Should people with amnesia vote? If someone can’t remember a candidate’s political positions, is that person able to make an informed choice between them? New research reveals that even with extreme memory impairment, people form consistent preferences that reflect their personal issue stances.
Memory and Political Opinions
There’s plenty of election talk in the U.S. these days as people talk about Bernie Sanders, Hillary Clinton, Donald Trump, and others. When you get to the polling booth next year, though, are you likely to even remember each candidate’s policy positions or will you just have a general preference for a candidate?
Political scientists have long been interested in whether there is a politically informed public or whether people just pick a favorite without following any of the candidates’ actual positions. One way to test that question has been to ask voters about who’s going to get their vote and what they remember about each candidate’s position on important issues.
A lot of times, people aren’t able to remember the candidates’ positions, and they report that those positions didn’t shape their votes. Some political scientists have taken this as evidence that American voters aren’t good at choosing candidates for their issue positions.
This may not be the right conclusion, though. Milton Lodge and his colleagues have proposed an alternative: voters form impressions based on important policy issues and hold onto their general candidate preferences even if they forget the details. In this sense, people are basing their decisions on the issues but may not be able to recall those specific issues on election day.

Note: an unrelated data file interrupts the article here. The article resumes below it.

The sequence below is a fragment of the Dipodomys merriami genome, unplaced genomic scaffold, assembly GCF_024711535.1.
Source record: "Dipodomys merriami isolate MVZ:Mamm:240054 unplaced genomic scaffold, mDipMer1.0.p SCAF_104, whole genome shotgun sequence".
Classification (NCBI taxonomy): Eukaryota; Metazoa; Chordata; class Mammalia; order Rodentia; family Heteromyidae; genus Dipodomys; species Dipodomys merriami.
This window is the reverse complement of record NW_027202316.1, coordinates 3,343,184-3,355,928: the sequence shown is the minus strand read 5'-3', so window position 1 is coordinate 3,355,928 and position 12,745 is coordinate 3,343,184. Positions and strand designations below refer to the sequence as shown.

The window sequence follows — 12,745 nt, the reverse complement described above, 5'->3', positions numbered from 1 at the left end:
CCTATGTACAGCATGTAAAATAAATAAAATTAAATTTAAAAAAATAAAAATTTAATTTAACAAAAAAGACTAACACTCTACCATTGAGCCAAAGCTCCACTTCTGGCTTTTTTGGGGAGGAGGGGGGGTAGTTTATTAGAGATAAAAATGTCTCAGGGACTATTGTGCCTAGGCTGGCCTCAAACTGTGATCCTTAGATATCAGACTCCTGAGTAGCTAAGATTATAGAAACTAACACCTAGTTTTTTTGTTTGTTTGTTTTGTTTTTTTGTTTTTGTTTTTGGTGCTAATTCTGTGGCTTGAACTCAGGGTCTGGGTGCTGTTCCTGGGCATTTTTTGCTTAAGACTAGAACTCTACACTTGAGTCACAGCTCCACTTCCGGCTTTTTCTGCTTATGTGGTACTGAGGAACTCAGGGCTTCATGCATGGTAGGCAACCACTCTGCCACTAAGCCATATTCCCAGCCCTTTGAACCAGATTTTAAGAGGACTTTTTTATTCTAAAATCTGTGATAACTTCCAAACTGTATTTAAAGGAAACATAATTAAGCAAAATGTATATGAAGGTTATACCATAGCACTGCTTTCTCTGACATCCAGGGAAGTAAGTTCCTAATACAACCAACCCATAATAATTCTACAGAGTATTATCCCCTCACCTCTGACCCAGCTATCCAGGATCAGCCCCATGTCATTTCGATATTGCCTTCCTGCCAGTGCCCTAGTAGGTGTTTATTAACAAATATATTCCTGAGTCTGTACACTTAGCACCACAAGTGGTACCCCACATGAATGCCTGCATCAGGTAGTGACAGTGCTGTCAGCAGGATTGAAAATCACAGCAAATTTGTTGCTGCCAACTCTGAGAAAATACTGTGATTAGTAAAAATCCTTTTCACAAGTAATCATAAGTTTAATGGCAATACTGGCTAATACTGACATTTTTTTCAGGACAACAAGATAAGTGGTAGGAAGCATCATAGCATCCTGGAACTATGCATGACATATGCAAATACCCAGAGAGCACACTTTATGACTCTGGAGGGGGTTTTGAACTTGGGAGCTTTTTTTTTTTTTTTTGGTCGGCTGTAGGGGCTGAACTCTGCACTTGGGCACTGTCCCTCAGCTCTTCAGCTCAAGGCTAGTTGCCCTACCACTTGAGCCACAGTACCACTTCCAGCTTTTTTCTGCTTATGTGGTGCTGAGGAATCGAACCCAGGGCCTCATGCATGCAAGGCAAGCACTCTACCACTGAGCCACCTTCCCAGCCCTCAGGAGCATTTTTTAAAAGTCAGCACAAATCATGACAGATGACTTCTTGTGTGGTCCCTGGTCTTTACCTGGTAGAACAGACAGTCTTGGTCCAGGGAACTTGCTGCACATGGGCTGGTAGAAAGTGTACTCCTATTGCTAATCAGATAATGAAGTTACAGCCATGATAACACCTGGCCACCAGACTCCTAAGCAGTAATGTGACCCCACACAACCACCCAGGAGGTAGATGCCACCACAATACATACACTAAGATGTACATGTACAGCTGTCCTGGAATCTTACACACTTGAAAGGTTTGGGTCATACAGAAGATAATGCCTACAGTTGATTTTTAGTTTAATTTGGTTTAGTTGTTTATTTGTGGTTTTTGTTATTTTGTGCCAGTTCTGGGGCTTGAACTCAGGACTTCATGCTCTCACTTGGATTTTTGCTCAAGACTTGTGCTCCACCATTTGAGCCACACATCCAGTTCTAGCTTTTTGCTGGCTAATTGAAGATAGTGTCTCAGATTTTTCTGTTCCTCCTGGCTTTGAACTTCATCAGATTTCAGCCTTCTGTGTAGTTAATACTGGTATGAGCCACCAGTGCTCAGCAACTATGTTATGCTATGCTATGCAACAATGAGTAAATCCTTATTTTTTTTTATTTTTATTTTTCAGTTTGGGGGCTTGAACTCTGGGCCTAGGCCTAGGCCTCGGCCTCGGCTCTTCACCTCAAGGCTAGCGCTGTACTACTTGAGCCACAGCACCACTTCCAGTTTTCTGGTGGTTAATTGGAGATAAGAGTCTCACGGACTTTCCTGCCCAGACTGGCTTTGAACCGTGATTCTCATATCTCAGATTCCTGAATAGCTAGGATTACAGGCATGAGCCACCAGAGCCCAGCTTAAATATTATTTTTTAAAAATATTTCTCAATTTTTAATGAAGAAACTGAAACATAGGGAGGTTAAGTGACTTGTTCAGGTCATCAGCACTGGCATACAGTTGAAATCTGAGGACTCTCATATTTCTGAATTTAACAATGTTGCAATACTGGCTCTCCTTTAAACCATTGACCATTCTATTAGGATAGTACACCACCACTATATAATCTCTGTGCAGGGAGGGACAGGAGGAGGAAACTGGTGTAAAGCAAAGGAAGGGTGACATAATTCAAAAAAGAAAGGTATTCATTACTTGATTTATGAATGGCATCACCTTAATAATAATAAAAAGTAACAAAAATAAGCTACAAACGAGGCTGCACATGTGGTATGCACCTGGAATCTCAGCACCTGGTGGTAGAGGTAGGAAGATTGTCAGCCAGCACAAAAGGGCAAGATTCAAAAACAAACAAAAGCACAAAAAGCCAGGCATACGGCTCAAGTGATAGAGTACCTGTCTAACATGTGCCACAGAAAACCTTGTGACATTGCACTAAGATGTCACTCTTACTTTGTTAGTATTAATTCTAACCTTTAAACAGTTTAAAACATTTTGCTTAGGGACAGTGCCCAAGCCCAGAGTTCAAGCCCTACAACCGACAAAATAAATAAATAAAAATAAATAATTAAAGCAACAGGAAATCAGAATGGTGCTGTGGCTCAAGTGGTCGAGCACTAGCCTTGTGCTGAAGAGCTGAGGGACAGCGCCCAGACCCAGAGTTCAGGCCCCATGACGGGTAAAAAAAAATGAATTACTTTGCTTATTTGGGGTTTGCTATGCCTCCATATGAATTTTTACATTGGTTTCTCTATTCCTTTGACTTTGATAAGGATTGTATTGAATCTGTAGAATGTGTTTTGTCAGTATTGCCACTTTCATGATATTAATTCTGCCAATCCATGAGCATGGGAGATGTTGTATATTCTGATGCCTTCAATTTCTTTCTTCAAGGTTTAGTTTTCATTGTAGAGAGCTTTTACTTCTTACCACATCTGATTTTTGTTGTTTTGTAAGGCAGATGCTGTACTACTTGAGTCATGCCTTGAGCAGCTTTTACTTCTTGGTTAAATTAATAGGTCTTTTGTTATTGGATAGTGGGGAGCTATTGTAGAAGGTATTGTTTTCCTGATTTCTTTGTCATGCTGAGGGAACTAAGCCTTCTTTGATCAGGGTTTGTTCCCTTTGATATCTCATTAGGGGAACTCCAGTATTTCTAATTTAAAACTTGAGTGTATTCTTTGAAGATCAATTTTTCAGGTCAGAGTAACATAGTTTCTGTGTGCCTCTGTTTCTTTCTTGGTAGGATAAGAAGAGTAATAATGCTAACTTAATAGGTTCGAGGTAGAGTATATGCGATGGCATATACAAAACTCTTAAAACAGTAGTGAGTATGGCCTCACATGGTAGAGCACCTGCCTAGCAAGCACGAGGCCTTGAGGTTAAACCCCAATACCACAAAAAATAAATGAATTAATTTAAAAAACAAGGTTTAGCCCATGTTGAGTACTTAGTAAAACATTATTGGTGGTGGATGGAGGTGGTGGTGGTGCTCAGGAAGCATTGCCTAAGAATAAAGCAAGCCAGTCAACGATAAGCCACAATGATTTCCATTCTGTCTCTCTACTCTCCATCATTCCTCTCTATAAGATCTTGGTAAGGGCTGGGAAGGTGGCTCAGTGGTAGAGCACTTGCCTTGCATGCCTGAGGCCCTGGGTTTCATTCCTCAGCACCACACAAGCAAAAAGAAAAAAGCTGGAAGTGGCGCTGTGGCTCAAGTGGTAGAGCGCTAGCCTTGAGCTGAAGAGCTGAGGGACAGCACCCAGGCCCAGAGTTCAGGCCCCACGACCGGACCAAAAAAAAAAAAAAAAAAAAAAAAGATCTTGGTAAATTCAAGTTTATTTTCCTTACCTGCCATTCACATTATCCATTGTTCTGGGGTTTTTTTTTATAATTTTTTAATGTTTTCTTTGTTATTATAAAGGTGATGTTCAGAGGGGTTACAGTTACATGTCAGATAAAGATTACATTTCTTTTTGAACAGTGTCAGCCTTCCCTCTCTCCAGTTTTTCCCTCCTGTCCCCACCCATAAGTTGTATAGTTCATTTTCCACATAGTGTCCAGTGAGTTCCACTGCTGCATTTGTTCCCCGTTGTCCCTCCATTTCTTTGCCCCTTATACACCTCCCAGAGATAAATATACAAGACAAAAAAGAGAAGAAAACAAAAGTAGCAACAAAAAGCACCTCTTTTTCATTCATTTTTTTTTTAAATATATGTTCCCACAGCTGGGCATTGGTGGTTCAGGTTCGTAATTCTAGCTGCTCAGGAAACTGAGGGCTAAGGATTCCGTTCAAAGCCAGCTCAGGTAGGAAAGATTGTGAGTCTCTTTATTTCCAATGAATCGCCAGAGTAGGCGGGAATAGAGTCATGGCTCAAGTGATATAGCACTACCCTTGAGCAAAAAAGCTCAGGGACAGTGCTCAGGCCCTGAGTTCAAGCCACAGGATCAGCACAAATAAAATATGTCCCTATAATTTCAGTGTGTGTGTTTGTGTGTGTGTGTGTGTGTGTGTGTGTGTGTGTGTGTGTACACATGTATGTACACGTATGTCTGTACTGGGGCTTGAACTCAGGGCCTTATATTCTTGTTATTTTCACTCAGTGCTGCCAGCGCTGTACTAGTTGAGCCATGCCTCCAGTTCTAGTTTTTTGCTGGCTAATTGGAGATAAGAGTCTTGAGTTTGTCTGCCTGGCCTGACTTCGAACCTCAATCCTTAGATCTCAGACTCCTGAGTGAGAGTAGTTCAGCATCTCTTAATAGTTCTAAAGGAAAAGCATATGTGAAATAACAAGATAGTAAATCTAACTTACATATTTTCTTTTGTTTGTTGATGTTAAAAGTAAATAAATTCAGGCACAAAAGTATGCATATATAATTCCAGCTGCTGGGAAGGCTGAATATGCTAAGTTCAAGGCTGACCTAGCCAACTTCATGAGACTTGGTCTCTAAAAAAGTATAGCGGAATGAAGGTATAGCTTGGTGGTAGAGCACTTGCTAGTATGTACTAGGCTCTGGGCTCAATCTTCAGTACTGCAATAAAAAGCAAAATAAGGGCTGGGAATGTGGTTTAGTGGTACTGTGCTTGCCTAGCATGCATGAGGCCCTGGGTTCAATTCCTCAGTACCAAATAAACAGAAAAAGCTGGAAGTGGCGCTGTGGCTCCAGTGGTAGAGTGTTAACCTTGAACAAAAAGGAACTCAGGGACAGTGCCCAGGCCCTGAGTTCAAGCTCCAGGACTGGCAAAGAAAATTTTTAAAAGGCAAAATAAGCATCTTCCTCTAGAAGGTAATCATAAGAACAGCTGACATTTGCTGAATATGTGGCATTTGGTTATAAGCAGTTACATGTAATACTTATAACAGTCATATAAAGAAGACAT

The Critical Test: Amnesia Patients
The difficulty in testing Milton Lodge’s theory is that people might still remember the issues pretty well despite what they can think of at the moment. A strong test of this idea would be to examine the opinions developed by people who can’t remember the facts they learned.
In a recent study, a team of researchers examined the development of political preferences in four patients with anterograde amnesia and seven control participants who were demographically similar but suffered no memory impairment. The amnesic patients had experienced damage to their hippocampus, leaving them with severe impairments to their ability to remember facts and discrete events.
All of the participants learned about two (fake) political candidates, and the information about each candidate was tailored to each participants’ own political opinions. One of the candidate’s positions were more consistent with the participants’ than the other. As a result, based on the policy issues, there was a “right” answer for each participant—the candidate that the person should prefer.
After learning all of this information, everyone was asked who they would vote for between the two candidates. They were also given a memory test for the core issues. Not surprisingly, the amnesic patients couldn’t remember any of the candidates’ issue positions whereas the non-clinical participants could remember those details easily.